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Scott Stilphen

Art of Atari book review

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A beautiful-looking book, albeit a misnamed one.  From the moment you flip open the front cover, you immediately realize the focus is on Atari’s VCS/2600 games, which is a shame since Atari was a coin-op company for 5 years before the VCS was released, and coin-op games are only briefly covered.  The author probably should have stuck to the topic of game artwork, instead of veering into other areas (like prototype hardware), and attempts at being a historical reference book only succeed in making some of the factual errors within even more glaring.  Starting at pg. 57, there’s plenty of photos of VCS game boxes, although some of the boxes photographed are noticeably creased or damaged – starting with the first box, Air-Sea Battle.  Hundreds of thousands of copies were made and sold of the games in question. Time should have been spent finding better copies to photograph, considering the overall look (and price) of either edition.  Also, the games appear in random order, not alphabetically, so finding a specific game requires use of the index.  The first and last 3 pages are all screenshots of VCS games – except one.  Of the 108 screenshots, one is the 7800 version of Galaga.  Two are of games originally released by Coleco (Donkey Kong and Donkey Kong Junior), and one is a bad screenshot of BASIC Programming (which was used again on page 98).  

 

Notable errors (considering Marty Goldberg is credited for his "fact-checking", I suppose this is yet another book he has corrupted):

 

Pg. 18, 49 The 7800 was initially released by Atari Inc. in 1984, not Jack Tramiel’s Atari Corp., who re-released it in 1986.

 

Pg. 61  Cliff Spohn talks about Atari wanting to cut the artwork off from the outer edges.  Only the original, gate-fold Combat boxes included the full artwork as shown.  The 2nd trimmed should have been included for comparison.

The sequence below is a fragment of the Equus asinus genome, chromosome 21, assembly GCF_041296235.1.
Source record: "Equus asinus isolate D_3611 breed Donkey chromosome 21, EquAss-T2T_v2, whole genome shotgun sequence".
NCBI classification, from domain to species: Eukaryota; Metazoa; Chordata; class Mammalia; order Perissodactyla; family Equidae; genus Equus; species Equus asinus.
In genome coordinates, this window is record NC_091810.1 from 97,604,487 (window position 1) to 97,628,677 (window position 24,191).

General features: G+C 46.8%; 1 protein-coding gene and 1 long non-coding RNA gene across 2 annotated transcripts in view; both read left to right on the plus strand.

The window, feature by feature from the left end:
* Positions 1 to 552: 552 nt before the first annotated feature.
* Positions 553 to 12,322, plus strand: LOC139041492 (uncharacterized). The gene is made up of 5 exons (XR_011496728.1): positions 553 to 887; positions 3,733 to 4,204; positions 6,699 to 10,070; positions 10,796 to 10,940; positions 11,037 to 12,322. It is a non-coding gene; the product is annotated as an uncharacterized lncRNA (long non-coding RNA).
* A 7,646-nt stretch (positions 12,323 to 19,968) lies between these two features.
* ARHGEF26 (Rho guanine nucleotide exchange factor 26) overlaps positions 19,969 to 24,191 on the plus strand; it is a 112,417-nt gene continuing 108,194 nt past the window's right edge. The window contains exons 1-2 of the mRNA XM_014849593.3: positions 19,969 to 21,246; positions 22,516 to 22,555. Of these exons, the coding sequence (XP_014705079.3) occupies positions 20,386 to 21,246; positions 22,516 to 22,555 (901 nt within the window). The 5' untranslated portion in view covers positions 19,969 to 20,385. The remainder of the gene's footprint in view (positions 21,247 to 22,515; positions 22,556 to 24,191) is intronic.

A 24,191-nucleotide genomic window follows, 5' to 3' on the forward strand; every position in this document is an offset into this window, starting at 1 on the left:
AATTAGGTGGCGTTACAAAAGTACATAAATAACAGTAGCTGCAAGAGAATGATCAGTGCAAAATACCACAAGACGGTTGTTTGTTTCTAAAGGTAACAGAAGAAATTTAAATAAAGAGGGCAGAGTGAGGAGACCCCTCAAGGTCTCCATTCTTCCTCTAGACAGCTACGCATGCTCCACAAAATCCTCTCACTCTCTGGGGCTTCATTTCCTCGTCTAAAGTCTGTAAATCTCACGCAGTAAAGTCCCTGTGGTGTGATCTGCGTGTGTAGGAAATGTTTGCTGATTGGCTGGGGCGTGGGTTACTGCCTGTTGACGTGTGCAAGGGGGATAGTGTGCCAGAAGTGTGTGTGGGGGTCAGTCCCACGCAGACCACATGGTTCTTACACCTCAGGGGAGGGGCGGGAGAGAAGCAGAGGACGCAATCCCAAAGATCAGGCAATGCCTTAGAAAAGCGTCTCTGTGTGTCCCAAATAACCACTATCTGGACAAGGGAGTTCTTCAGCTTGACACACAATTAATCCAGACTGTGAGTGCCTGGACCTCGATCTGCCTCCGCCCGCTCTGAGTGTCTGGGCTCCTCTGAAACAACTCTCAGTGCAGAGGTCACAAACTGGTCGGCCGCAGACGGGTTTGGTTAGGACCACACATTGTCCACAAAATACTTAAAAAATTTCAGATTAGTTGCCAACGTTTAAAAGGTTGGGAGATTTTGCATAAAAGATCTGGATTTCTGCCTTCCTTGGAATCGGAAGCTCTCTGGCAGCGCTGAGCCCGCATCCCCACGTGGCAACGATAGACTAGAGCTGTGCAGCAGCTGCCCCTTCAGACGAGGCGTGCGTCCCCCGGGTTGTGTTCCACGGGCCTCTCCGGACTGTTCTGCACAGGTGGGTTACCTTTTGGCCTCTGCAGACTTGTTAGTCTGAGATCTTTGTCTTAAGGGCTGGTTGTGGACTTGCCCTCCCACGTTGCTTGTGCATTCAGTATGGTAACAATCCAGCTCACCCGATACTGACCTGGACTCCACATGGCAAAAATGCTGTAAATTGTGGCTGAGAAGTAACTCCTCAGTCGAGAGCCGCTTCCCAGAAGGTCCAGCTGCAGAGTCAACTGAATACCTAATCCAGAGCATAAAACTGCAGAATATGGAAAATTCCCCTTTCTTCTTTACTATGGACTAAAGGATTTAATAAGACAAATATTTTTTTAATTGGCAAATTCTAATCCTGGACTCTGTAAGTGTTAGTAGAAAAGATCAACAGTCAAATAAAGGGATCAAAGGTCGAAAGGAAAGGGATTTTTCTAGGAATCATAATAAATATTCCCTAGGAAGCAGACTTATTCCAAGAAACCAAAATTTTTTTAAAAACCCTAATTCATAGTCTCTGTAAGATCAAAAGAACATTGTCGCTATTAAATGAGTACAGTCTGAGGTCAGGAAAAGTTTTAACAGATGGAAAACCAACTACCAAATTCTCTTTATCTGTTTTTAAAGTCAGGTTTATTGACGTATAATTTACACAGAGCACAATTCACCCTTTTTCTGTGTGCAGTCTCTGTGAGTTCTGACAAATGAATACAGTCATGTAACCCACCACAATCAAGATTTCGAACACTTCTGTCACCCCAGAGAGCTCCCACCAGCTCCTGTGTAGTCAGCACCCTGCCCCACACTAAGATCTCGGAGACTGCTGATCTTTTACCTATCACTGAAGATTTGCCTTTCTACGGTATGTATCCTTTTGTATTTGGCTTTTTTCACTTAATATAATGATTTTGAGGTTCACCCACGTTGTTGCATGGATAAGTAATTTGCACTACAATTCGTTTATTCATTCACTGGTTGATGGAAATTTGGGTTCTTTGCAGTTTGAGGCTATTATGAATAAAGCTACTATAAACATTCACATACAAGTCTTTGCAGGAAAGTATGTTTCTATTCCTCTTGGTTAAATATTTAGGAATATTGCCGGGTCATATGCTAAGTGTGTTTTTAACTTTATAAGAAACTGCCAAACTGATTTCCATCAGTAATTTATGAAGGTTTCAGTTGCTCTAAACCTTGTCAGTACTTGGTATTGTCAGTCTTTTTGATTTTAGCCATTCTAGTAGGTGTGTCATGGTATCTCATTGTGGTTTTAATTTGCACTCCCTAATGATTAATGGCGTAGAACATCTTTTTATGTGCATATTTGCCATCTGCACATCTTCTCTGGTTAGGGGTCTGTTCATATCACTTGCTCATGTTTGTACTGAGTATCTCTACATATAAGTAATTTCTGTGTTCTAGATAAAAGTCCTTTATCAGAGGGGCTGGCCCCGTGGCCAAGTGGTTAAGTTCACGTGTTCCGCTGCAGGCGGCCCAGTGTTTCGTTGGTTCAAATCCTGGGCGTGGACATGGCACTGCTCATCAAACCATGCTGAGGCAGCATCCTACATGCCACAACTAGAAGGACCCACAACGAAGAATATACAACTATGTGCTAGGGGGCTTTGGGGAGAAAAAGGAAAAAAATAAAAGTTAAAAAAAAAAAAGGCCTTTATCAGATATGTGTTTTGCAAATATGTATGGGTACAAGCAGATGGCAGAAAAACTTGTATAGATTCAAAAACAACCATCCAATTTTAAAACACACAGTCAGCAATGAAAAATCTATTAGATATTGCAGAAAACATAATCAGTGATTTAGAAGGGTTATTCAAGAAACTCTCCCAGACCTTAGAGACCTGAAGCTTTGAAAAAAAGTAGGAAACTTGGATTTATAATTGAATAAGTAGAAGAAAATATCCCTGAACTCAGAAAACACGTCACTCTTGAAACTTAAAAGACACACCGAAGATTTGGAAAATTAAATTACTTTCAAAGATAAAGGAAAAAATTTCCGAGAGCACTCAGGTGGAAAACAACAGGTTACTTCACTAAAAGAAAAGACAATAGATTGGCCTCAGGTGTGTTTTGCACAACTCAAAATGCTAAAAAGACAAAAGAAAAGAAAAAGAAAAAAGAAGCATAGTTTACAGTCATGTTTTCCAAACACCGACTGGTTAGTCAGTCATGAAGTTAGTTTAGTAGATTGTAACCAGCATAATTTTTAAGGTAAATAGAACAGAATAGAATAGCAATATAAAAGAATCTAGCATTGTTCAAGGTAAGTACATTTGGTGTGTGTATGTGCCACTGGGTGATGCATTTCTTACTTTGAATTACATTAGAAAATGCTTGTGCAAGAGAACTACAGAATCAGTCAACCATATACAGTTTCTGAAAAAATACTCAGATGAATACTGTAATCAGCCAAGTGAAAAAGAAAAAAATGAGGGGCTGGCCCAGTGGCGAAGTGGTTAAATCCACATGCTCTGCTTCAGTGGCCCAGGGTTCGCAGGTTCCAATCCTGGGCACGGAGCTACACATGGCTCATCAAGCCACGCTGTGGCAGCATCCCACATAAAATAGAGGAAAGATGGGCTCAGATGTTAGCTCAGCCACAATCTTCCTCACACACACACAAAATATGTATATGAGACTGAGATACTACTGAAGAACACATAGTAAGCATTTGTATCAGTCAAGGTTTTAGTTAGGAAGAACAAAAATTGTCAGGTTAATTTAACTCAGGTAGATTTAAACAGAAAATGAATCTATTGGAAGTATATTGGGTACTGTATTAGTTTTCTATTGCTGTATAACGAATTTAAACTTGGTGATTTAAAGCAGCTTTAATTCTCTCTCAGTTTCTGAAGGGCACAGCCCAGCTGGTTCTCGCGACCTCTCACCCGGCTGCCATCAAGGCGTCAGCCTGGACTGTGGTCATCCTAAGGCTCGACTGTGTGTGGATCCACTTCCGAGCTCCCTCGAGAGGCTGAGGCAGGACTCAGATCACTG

Pg. 64  Atari’s coin-op Starship 1 was released in 1976, not 1977; the VCS version (Star Ship) was released in 1977.

 

Pg. 66   There were 3 coin-op “snake” games released in 1976 - Barricade (Ramtek), Bigfoot Bonkers (Meadows) and Blockade (UPL, Gremlin).

 

Pg. 76  “I thought of Monte Carlo, outdoors, images of the car…”  Should be “images of the cards”.

 

Pg. 86  Night Driver was the first VCS driving video game to offer a 1st-person perspective, but the arcade game was inspired by Nürburgring 1 (Dr.-Ing. Reiner Foerst GmbH 1976).

 

Pg. 87  No mention of Outlaw’s artwork being a copy of that found on the poster for the movie, The Outlaw Josey Wales.

 

Pg. 113  The interior manual artwork appears in the 1988 re-release of Pele’s Soccer.

 

Pg. 115  As with Outlaw, there’s no mention of the artwork for VCS Space Invaders being a close copy of the artwork for Boston’s early albums, particularly their 2nd album, “Don’t Look Back”, except for in the book's afterword.  The artist for the Boston artwork was Gary Norman, but the artist for S.I. is simply Norman.  There's no other information the book about him or whether or not he's the same artist, or why an in-house artist wasn't used.

 

Pg. 123  The Asteroids artwork is turned 90 degrees to the right, compared to how it appeared on the packaging.

 

Pg. 130  Only half of the interior 5200 Missile Command artwork appears in the manual, and only in 1 color (red).

 

Pg. 133  Both the coin-op and VCS versions of Warlords were developed concurrently.  The coin-op version was released first and featured multiple balls.  Programmer Jim Huether was the model Steve Hendricks used for his artwork, but the book makes no mention of this.

 

Pg. 135  States the photo on the preceding page was for a 4-player Football ad, but the photo shows a baseball pitcher.  Atari never released a 4-player Baseball coin-op.

 

Pg 136  States the VCS wasn’t able to reproduce the arcade game’s speech, which is incorrect.  Not only was the VCS capable of digitized speech, as shown with Quadrun and Open Sesame, Mike Mika released a version of Berzerk in 2002 that included voice samples during the game.

 

Also, the interior artwork shown is cropped, compared to how it appears in the manual.

 

Pg. 152  There’s no mention of this but besides Elliot’s expression, another change was made with the artwork – the “diamonds” around the center of the spaceship were made smaller.  The large diamonds appeared on a promo box and the initial run of cartridges.

 


Pg. 164 States, “Atari paid handsomely for the exclusive rights to bring Pac-Man to the 2600.”  According to Al Alcorn, Atari signed a deal with Namco in 1978 for $1 million that gave Atari the rights to all of Namco's arcade games.  Pac-Man (AKA Puck Man) didn't exist in 1978, and considering the success the game would eventually have, Atari paid far less than it was truly worth, and Atari also got Galaxian as part of the same deal.